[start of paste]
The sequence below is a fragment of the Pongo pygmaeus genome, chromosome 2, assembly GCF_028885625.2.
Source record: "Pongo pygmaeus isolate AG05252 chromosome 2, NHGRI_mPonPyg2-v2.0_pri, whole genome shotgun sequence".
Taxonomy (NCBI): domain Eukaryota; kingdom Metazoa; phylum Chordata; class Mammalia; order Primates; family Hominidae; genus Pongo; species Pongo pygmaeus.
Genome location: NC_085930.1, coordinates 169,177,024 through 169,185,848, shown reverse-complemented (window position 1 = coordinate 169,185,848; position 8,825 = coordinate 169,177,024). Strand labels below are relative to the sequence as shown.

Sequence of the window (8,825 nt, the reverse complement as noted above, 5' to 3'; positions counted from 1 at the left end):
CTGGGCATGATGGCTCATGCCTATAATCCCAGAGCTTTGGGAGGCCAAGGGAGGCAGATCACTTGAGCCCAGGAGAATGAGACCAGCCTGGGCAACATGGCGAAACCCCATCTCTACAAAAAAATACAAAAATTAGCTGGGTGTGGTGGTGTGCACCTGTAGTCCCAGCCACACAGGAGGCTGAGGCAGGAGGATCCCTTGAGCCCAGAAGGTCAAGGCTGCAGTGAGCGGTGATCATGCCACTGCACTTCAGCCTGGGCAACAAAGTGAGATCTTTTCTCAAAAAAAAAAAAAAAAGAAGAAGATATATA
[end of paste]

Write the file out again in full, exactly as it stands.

The sequence below is a fragment of the Pongo pygmaeus genome, chromosome 2, assembly GCF_028885625.2.
Source record: "Pongo pygmaeus isolate AG05252 chromosome 2, NHGRI_mPonPyg2-v2.0_pri, whole genome shotgun sequence".
Taxonomy (NCBI): domain Eukaryota; kingdom Metazoa; phylum Chordata; class Mammalia; order Primates; family Hominidae; genus Pongo; species Pongo pygmaeus.
Genome location: NC_085930.1, coordinates 169,177,024 through 169,185,848, shown reverse-complemented (window position 1 = coordinate 169,185,848; position 8,825 = coordinate 169,177,024). Strand labels below are relative to the sequence as shown.

Sequence of the window (8,825 nt, the reverse complement as noted above, 5' to 3'; positions counted from 1 at the left end):
CTGGGCATGATGGCTCATGCCTATAATCCCAGAGCTTTGGGAGGCCAAGGGAGGCAGATCACTTGAGCCCAGGAGAATGAGACCAGCCTGGGCAACATGGCGAAACCCCATCTCTACAAAAAAATACAAAAATTAGCTGGGTGTGGTGGTGTGCACCTGTAGTCCCAGCCACACAGGAGGCTGAGGCAGGAGGATCCCTTGAGCCCAGAAGGTCAAGGCTGCAGTGAGCGGTGATCATGCCACTGCACTTCAGCCTGGGCAACAAAGTGAGATCTTTTCTCAAAAAAAAAAAAAAAAGAAGAAGATATATA